Olympic Bid Letter from Kristyn Wong-Tam

August 19, 2015

Mayor John Tory
City of Toronto
City Hall
100 Queen Street
Toronto, ON M5H 2N2

Re: Public consultation on major events and their ability to be a major catalyst for economic development and job creation for Toronto, and for the revitalization of the Port Lands

Dear Mayor Tory,

You have often spoken about jobs, trade and foreign direct investment, infrastructure, waterfront revitalization, public transit, housing, tourism, and the economic vitality of Toronto. These issues have been front and centre, and as such will be of important consideration throughout your mandate as Mayor.


In February 2014, City Council requested the Toronto Expo 2025 Steering Committee continue its Pre Bid Phase work to build public and private sector and intergovernmental support. The General Manager of Economic Development Culture was requested to report back in 2015 on “a Business Plan to address issues relevant to the public, other orders of government, and potential sponsors to gauge stakeholder support for an Expo bid and to provide Council with sufficiently detailed information to determine if an official bid should be prepared.”

With this in mind, I am asking that any public consultations about the 2024 Olympics bid also take into account what an Expo/World's Fair would do to redevelop the Port Lands and further the Waterfront’s revitalization. Specifically, how it can attract infrastructure investment, provide flood protection and environmental remediation, generate jobs, enhance economic growth, and promote cultural tourism for our city. Considerable work has been done with our two key waterfront agencies: the Toronto Port Lands Co. and Waterfront Toronto in looking at Expo 2025, a project with concrete deadlines and a realistic timetable – and a potential $13 billion economic impact that would benefit the city.

Given the background to this matter, I am asking for your consideration of the following:


I request that your public consultations be broad, inclusive and strategic when considering Toronto's long-term economic future. Such robust public consultations should consider the widest range of major project possibilities. The Olympics (in year 2024 or 2028), as well as Expo (in year 2025 or 2030) realizing of course that these two programs would need to be well spaced out, and that in each case an initial bid 'letter of interest' from Toronto would need to be submitted to the respective governing bodies 9 years ahead of the event itself.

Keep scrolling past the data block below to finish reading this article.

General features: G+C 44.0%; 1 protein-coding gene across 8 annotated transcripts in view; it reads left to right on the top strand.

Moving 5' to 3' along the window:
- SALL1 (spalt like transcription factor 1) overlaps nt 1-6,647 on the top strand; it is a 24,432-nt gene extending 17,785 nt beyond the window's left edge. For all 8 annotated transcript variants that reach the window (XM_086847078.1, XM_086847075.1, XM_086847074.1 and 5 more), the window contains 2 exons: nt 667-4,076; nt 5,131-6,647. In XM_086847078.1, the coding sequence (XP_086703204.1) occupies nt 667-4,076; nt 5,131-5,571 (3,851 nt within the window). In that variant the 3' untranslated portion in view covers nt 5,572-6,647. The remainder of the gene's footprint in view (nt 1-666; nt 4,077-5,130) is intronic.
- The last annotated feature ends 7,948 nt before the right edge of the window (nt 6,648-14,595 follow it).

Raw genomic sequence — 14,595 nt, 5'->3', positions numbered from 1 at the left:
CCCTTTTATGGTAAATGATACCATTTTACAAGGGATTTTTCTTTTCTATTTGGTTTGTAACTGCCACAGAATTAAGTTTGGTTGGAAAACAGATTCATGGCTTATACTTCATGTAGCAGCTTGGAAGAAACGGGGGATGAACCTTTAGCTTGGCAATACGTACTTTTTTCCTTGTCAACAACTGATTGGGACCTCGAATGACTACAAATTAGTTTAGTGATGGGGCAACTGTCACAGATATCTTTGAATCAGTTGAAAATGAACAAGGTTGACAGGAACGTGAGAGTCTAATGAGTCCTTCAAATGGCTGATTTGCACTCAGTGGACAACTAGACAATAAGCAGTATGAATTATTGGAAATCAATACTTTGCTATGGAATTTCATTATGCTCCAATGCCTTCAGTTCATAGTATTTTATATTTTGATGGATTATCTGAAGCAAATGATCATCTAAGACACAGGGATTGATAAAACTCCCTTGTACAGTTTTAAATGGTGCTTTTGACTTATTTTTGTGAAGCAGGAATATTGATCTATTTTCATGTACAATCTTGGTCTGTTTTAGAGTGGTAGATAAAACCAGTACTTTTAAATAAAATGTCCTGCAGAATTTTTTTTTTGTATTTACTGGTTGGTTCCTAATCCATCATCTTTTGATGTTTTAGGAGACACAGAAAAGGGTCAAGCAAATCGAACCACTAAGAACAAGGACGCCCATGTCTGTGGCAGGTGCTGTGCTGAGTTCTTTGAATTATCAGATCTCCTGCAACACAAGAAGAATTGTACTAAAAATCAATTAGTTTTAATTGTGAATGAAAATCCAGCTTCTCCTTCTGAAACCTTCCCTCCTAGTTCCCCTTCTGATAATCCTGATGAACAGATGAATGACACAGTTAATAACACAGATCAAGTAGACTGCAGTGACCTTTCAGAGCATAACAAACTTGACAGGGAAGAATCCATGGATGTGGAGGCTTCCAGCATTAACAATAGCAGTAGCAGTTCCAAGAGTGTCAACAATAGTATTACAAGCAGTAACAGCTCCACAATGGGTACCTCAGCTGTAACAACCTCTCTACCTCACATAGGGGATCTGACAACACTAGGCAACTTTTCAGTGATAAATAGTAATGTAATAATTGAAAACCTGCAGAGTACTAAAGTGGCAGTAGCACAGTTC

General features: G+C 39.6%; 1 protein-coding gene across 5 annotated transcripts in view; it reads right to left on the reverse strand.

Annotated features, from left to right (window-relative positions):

For the record, my preference is for you to not submit a letter of interest for an Olympics 2024 bid until all necessary due diligence has been completed. I recognize from media reports, that the President of the Canadian Olympic Committee is using "the full force of his office" to push for Toronto's sixth Olympics bid. I appreciate the tremendous pressure that you may be facing by external lobbyists. I caution it would be unwise to circumvent, even when unintentional, the general public and City Council by not engaging all, fully and honestly in the debate, especially in the absence of an authentic and third-party reviewed Business Plan.


Furthermore, I suggest that you appoint a voluntary Task Force to both investigate and assess what the Olympics and Expo could accomplish for Toronto & the region, the province, and Canada. It should be a key advisory body composed of 15-20 informed and engaged business, political and community leaders. The Task Force would be asked to independently and realistically assess the bid processes, the lessons learned from all prior bids, the competing cities (and nations), and the proper spacing and sequencing of these two major bids. It would review the state of the existing facilities, the prerequisite intergovernmental and political commitments, and address the key question - how would any Olympics or Expo help accomplish existing city-building priorities in areas including:

• jobs;
• trade and investment;
• the environment / environmental clean-up;
• transportation and public transit;
• major infrastructure;
• GTA-wide economic development;
• arts and culture;

• opportunities for youth;
• new affordable housing;
• environmental cleanup of the waterfront;
• major expansion of our tourism base; and
• showcasing of our diversity and inclusion to the entire world.

I suggest that the Task Force be chaired by a local community-building organization and have it report back to you, as Mayor, by year-end.

In addition, I would also ask that city staff review hosting other major programs, such as FIFA and/or World Cup possibilities. Also worth considering again are the enormously successful World Youth Days that we hosted in Toronto in 2002.


Finally, it is important that any major global bid such as these should be guided by a clear set of Core Principles. I am proposing these Core Principles (see Appendix 1) to help guide the review process because they are sound, cautious, prudent, and fiscally responsible actions to take. They will provide greater clarity, public confidence, and general support for whatever global bids move forward.

I would appreciate knowing, and being involved with respect to your plans for community consultations post-Pan Am/Parapan Games, and look forward to hearing from you.

With sincerest regards,

Councillor Kristyn Wong-Tam
Ward 27, Toronto Centre-Rosedale

Original letter can be seen here.
Attachment can be seen here.

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